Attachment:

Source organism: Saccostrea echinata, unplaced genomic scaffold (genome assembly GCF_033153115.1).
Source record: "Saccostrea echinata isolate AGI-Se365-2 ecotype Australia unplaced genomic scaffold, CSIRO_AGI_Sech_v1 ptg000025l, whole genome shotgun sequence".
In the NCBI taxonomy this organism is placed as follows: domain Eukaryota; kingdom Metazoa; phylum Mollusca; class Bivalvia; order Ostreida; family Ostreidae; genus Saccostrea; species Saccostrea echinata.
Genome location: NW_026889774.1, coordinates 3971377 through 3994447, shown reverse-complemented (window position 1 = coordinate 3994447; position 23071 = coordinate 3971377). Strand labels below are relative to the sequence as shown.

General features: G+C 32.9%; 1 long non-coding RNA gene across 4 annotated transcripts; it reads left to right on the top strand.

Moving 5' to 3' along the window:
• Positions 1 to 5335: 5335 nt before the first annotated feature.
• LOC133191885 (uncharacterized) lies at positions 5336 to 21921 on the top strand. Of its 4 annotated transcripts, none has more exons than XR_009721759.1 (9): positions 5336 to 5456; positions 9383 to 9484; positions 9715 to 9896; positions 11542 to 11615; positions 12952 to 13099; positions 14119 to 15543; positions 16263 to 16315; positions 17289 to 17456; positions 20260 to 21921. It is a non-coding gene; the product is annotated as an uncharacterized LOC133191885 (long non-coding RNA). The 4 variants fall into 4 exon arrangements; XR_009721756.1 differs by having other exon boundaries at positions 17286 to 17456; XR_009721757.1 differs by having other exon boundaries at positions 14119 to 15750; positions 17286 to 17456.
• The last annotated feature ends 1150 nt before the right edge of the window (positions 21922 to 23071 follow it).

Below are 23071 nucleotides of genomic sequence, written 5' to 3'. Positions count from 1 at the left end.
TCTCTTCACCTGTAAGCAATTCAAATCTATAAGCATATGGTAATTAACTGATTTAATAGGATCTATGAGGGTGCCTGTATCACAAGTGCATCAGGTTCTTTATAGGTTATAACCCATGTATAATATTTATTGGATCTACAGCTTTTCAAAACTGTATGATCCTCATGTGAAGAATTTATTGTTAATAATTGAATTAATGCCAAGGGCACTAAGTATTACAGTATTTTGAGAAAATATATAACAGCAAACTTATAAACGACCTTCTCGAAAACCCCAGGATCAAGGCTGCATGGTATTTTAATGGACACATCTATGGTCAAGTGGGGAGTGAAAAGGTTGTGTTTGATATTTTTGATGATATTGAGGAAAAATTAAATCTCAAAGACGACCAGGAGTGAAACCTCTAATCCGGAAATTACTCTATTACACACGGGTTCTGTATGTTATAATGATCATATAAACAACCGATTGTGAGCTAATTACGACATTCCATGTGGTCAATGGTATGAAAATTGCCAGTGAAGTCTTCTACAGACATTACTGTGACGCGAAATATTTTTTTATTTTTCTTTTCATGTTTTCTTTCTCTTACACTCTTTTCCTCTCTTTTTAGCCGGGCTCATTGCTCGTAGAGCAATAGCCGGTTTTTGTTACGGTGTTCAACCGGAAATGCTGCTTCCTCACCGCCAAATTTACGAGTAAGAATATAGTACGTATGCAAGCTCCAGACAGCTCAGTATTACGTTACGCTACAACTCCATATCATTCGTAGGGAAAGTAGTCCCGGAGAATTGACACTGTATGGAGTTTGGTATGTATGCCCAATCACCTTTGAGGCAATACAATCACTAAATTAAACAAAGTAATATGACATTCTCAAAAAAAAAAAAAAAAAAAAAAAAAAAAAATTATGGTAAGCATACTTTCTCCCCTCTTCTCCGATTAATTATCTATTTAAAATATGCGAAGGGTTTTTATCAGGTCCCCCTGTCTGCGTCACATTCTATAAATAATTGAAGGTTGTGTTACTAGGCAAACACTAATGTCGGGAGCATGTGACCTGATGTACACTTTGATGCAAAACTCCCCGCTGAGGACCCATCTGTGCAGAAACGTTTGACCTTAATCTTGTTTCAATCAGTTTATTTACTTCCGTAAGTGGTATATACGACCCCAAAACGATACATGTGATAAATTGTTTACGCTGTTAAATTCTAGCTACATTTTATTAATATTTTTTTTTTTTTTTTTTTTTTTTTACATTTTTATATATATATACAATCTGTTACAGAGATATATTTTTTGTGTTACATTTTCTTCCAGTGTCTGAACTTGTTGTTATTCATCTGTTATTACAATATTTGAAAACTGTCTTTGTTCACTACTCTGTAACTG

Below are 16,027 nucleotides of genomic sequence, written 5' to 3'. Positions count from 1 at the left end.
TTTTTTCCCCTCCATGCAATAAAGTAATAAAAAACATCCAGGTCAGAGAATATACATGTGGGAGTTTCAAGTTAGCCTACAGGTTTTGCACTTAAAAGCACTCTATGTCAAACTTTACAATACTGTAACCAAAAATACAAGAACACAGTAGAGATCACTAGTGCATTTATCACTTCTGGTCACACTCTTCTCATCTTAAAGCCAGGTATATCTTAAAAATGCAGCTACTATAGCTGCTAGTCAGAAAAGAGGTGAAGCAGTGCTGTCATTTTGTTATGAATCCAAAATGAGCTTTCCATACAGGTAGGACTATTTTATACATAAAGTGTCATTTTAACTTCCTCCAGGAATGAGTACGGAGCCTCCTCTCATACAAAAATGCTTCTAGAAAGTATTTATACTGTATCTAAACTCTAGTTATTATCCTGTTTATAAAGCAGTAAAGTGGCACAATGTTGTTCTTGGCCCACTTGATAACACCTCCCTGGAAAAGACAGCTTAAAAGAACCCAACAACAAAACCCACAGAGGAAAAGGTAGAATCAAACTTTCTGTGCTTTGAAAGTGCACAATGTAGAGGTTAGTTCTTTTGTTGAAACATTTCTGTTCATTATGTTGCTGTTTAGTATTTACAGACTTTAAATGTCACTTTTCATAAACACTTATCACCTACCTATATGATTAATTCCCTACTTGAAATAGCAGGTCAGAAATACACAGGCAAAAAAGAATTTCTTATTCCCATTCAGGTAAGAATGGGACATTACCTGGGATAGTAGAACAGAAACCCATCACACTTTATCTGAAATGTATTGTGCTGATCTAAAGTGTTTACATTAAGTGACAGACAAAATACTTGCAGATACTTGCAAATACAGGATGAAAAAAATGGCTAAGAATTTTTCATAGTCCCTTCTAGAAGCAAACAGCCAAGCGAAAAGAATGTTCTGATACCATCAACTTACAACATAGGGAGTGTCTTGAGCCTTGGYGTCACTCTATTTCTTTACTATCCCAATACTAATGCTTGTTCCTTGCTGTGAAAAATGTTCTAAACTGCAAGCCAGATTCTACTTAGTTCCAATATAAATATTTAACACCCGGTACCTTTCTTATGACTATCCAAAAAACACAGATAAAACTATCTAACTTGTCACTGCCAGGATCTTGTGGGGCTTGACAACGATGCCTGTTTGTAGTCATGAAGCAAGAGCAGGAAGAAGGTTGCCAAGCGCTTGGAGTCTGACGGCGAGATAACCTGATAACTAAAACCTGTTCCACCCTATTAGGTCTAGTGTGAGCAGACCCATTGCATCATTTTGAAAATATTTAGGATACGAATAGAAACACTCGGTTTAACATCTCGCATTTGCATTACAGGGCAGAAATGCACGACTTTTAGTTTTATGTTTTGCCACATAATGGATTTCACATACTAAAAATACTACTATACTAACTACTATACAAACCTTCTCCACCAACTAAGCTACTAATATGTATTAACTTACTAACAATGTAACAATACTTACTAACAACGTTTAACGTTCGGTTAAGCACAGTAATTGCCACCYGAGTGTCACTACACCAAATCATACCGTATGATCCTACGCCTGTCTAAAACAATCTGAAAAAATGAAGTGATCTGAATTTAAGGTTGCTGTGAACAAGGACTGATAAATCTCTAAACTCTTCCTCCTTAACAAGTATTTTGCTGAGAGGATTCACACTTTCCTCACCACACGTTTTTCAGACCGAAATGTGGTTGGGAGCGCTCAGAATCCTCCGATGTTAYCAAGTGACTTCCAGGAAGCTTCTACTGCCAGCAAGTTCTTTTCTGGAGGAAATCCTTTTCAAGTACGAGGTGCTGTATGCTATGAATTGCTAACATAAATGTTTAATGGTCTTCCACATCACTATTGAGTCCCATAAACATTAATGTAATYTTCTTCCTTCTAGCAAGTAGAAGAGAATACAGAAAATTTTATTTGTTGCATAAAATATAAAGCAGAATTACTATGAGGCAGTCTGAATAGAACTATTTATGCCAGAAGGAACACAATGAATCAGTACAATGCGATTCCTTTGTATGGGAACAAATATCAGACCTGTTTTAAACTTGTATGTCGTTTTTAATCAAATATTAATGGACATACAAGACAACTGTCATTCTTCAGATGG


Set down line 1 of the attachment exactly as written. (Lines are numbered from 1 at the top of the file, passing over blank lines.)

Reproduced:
Source organism: Saccostrea echinata, unplaced genomic scaffold (genome assembly GCF_033153115.1).